“…products of science are contextually specific constructions which bear the mark of their situational contingency and interest structure of the process by which they are generated.” (5)
Individual scientists do not personally ascertain every basic fact. They consult reference texts. They trust authorities.
The accelerating specialization of knowledge accompanying the advent of global mega-science has rendered individual scientists evermore dependant on the authorities.
Mode 2 magnifies “normal science.” Massification of science means minionization of scientists. More than ever, scientists lack control over their work. Heretical thinking is bureaucratically pre-empted by informal networks embedded deep into the main science funding agencies.
Joe the Scientist ain’t paid to think.
- Ben-David, Joseph & Sullivan, Teresa. Sociology of Science; University of Southampton, 1975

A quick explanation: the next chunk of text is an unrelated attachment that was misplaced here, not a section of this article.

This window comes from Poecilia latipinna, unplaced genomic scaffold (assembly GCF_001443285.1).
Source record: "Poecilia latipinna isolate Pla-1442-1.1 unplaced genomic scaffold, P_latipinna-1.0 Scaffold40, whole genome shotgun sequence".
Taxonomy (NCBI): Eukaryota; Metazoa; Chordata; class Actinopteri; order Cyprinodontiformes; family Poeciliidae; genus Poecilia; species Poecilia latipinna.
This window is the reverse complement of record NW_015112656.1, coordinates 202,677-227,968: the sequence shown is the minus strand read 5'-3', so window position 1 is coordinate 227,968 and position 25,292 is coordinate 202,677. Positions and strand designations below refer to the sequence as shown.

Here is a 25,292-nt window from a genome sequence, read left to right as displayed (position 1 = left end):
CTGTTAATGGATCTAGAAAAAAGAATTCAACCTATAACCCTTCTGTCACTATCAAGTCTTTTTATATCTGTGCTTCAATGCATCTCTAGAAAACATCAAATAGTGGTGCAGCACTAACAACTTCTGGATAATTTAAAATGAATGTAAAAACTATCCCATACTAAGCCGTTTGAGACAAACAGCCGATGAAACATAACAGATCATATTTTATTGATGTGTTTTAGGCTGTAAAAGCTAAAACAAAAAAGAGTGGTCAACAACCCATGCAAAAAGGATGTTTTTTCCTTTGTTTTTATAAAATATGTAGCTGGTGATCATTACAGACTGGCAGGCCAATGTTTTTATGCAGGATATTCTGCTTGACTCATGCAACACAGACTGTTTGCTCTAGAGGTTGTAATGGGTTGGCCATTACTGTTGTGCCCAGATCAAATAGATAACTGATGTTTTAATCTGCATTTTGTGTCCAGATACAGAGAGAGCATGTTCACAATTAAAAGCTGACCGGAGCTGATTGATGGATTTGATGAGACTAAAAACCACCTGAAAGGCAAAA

- Zapp, Mike. The scientization of the world polity: International organizations and the production of scientific knowledge; International Sociology, 2017, 1-24. All further parenthetic references to Zapp are from this document.
- Fuller, Steve. Why Science Studies Has Never Been Critical of Science: Some Recent Lessons on How to Be a Helpful Nuisance and a Harmless Radical; Philosophy of the Social Sciences, 2000. All further references to Fuller are from this document.
- Lynch, William & Fuhrman, Ellesworth. Recovering and Expanding the Normative: Marx and the New Sociology of Scientific Knowledge; 1991. All further parenthetic references to Lynch are taken from this document. Actual quote, curious punctuation included: “It is possible to gain consensus by violence or threat of violence. It also is not clear that the threat of job loss (academic?) is any less important than violence.”
- Restivo, Sal & Croissant, Jennifer. Social Constructionism in Science and Technology Studies; Chapter 11 from Handbook of Constructionist Research; Guilford Press, New York 2007. All further parenthetic references to Restivo are taken from this document.